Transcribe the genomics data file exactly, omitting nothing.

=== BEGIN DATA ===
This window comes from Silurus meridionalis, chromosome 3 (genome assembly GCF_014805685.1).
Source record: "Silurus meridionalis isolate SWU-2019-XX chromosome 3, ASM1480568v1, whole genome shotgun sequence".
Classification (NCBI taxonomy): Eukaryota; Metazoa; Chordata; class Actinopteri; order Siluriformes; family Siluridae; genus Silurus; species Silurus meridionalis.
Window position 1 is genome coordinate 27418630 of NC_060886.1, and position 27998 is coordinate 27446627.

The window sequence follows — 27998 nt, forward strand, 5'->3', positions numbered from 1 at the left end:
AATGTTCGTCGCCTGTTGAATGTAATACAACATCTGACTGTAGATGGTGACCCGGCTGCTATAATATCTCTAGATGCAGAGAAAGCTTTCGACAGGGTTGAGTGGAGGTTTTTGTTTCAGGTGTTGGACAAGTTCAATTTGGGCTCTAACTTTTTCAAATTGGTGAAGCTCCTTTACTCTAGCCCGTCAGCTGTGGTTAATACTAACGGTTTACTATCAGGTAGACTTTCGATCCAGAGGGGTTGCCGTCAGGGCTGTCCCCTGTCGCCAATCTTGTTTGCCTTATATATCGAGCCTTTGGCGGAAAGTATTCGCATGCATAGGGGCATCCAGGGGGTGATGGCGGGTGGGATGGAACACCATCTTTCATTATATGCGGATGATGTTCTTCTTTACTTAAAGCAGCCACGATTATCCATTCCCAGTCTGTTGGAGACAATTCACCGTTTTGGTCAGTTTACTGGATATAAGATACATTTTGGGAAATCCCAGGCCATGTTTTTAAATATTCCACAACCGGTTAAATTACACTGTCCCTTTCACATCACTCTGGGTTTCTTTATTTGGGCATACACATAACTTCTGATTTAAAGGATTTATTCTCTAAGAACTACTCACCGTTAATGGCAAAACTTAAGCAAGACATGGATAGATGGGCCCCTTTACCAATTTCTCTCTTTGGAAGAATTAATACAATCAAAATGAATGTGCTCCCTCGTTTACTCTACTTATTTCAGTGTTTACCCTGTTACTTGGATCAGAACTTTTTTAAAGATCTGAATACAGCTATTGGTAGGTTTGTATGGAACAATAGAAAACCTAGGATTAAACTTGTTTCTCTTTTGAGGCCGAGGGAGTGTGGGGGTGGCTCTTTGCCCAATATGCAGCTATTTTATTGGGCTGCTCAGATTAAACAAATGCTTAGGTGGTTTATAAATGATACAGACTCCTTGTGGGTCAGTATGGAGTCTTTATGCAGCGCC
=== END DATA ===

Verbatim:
This window comes from Silurus meridionalis, chromosome 3 (genome assembly GCF_014805685.1).
Source record: "Silurus meridionalis isolate SWU-2019-XX chromosome 3, ASM1480568v1, whole genome shotgun sequence".
Classification (NCBI taxonomy): Eukaryota; Metazoa; Chordata; class Actinopteri; order Siluriformes; family Siluridae; genus Silurus; species Silurus meridionalis.
Window position 1 is genome coordinate 27418630 of NC_060886.1, and position 27998 is coordinate 27446627.

The window sequence follows — 27998 nt, forward strand, 5'->3', positions numbered from 1 at the left end:
AATGTTCGTCGCCTGTTGAATGTAATACAACATCTGACTGTAGATGGTGACCCGGCTGCTATAATATCTCTAGATGCAGAGAAAGCTTTCGACAGGGTTGAGTGGAGGTTTTTGTTTCAGGTGTTGGACAAGTTCAATTTGGGCTCTAACTTTTTCAAATTGGTGAAGCTCCTTTACTCTAGCCCGTCAGCTGTGGTTAATACTAACGGTTTACTATCAGGTAGACTTTCGATCCAGAGGGGTTGCCGTCAGGGCTGTCCCCTGTCGCCAATCTTGTTTGCCTTATATATCGAGCCTTTGGCGGAAAGTATTCGCATGCATAGGGGCATCCAGGGGGTGATGGCGGGTGGGATGGAACACCATCTTTCATTATATGCGGATGATGTTCTTCTTTACTTAAAGCAGCCACGATTATCCATTCCCAGTCTGTTGGAGACAATTCACCGTTTTGGTCAGTTTACTGGATATAAGATACATTTTGGGAAATCCCAGGCCATGTTTTTAAATATTCCACAACCGGTTAAATTACACTGTCCCTTTCACATCACTCTGGGTTTCTTTATTTGGGCATACACATAACTTCTGATTTAAAGGATTTATTCTCTAAGAACTACTCACCGTTAATGGCAAAACTTAAGCAAGACATGGATAGATGGGCCCCTTTACCAATTTCTCTCTTTGGAAGAATTAATACAATCAAAATGAATGTGCTCCCTCGTTTACTCTACTTATTTCAGTGTTTACCCTGTTACTTGGATCAGAACTTTTTTAAAGATCTGAATACAGCTATTGGTAGGTTTGTATGGAACAATAGAAAACCTAGGATTAAACTTGTTTCTCTTTTGAGGCCGAGGGAGTGTGGGGGTGGCTCTTTGCCCAATATGCAGCTATTTTATTGGGCTGCTCAGATTAAACAAATGCTTAGGTGGTTTATAAATGATACAGACTCCTTGTGGGTCAGTATGGAGTCTTTATGCAGCGCC